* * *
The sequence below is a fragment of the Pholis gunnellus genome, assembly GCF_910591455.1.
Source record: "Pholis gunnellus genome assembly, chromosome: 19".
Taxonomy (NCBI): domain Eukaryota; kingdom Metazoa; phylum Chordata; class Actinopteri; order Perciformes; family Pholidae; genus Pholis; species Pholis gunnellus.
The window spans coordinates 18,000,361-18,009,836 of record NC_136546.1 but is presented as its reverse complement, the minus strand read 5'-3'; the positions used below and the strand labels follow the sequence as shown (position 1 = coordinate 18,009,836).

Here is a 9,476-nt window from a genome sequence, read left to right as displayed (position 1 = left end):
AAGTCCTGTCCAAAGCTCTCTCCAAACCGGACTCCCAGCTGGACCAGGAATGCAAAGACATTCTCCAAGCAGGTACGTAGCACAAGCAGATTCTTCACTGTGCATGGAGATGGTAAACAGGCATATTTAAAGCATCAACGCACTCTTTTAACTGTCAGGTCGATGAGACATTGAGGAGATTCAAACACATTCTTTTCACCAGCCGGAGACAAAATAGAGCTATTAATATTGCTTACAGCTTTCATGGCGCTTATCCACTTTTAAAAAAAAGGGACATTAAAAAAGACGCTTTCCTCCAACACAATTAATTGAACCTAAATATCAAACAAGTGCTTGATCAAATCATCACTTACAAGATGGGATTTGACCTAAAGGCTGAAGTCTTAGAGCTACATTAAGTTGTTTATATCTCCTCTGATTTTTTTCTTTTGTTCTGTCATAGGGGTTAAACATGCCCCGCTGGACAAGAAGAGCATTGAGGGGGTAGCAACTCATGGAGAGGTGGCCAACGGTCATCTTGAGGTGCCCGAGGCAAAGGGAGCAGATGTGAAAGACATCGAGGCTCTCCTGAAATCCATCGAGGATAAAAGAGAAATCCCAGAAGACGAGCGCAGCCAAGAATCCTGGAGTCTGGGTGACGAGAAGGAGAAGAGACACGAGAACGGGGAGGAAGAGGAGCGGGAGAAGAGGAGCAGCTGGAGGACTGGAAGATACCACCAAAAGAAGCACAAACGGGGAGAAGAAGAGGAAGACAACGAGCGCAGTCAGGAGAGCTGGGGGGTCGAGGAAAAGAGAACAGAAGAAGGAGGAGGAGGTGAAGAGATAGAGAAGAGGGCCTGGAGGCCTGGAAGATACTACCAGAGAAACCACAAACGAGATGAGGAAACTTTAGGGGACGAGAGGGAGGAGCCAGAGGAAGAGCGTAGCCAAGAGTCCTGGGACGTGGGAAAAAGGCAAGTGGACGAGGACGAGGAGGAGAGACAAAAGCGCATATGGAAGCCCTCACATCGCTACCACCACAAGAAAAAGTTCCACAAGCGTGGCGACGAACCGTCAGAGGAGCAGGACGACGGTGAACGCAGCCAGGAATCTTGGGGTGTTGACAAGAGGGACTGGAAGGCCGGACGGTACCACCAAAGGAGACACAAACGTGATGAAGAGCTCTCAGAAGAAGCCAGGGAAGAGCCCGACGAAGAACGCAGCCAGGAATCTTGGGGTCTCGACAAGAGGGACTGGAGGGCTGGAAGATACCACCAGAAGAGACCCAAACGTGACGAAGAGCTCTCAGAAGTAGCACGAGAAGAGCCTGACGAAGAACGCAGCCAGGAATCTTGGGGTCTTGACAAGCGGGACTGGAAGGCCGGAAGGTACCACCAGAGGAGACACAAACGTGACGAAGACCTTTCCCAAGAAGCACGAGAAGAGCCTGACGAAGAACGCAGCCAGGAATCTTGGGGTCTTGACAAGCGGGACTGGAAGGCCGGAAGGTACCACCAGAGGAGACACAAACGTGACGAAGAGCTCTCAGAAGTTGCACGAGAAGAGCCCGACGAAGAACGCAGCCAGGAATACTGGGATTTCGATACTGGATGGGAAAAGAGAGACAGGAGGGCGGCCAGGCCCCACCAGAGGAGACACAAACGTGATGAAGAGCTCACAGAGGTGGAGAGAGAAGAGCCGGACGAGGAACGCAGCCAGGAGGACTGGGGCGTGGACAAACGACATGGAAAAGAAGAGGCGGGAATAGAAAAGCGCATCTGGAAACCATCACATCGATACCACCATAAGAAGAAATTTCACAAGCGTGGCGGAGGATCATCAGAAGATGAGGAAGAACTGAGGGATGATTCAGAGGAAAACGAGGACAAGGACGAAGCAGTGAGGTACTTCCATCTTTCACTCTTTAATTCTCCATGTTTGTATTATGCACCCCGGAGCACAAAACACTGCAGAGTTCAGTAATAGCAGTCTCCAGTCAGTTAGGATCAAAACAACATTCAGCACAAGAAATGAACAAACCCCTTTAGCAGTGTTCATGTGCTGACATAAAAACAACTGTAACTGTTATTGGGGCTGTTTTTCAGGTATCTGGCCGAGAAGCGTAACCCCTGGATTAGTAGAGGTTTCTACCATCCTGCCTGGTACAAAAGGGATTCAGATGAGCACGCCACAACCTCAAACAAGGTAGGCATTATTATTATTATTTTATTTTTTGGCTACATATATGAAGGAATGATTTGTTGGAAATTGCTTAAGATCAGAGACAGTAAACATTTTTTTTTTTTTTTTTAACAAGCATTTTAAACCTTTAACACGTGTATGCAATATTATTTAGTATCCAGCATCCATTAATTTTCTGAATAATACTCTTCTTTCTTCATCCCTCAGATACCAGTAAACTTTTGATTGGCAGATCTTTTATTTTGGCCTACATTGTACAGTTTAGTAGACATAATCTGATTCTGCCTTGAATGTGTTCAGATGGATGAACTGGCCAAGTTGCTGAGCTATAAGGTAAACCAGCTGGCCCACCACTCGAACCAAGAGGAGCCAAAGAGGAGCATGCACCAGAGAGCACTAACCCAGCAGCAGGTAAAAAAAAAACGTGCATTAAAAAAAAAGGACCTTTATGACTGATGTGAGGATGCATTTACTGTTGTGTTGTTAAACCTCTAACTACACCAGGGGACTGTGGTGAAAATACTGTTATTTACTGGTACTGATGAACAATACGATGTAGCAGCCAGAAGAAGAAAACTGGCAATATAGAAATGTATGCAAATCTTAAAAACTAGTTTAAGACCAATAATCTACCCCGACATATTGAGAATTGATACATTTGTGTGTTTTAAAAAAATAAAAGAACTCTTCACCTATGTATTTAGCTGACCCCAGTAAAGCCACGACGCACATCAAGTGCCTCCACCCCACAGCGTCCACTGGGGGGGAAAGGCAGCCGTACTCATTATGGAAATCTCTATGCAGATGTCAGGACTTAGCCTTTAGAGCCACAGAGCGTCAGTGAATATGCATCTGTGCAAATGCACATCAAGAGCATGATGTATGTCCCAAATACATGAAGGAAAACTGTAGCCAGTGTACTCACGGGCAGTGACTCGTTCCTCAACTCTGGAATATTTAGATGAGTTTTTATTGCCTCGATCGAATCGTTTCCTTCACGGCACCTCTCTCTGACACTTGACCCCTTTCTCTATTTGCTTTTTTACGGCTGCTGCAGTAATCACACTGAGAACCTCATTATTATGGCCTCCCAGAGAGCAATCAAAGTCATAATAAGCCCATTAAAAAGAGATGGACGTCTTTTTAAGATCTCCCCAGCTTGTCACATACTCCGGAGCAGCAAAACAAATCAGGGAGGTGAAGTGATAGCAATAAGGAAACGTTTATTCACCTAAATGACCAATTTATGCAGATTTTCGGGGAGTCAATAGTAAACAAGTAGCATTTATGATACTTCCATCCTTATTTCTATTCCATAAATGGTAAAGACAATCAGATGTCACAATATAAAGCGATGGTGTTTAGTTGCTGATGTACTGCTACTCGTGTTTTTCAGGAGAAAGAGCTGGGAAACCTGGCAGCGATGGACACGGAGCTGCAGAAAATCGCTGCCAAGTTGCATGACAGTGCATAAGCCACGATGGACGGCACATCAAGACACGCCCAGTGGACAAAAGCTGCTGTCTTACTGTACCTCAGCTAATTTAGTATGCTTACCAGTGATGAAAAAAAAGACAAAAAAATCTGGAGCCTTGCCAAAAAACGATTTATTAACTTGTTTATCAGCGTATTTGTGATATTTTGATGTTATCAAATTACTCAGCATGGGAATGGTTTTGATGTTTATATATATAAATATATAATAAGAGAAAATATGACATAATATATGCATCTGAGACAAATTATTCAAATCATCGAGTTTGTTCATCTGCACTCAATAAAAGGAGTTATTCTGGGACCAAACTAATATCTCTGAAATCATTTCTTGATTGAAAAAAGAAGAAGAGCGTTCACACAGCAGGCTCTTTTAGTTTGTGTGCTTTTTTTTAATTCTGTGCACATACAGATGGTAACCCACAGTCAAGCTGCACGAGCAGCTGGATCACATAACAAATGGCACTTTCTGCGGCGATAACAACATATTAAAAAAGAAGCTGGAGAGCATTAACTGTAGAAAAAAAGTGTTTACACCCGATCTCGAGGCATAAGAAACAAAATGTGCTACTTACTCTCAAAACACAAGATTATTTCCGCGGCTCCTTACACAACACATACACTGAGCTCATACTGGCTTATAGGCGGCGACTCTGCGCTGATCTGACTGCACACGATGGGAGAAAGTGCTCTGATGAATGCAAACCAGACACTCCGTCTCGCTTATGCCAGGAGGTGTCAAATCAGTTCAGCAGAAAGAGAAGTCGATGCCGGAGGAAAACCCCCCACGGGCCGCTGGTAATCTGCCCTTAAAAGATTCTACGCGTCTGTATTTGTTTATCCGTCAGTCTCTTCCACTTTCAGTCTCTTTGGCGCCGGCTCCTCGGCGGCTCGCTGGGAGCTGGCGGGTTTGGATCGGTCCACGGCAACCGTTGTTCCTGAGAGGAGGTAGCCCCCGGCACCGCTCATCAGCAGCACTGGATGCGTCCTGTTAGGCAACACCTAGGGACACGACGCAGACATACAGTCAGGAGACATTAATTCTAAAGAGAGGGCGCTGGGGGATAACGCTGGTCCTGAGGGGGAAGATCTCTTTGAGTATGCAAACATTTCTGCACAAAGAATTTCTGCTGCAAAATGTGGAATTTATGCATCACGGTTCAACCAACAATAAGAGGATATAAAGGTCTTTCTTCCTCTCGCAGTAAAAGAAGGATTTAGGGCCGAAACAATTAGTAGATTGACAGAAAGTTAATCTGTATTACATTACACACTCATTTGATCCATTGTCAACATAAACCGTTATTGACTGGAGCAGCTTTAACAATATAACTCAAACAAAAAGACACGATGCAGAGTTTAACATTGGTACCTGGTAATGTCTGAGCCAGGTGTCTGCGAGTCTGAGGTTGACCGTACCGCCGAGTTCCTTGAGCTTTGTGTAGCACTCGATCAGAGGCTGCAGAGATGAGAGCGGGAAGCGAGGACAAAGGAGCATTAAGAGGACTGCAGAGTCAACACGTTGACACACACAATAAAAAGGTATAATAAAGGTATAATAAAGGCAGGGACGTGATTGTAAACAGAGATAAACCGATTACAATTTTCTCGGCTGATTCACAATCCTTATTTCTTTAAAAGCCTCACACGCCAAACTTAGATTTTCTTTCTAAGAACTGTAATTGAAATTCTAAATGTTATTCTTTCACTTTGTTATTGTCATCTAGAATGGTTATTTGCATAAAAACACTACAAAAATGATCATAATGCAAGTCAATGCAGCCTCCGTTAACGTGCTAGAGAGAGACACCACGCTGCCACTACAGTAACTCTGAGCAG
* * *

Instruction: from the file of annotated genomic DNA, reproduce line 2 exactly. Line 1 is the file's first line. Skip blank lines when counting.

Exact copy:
Source record: "Pholis gunnellus genome assembly, chromosome: 19".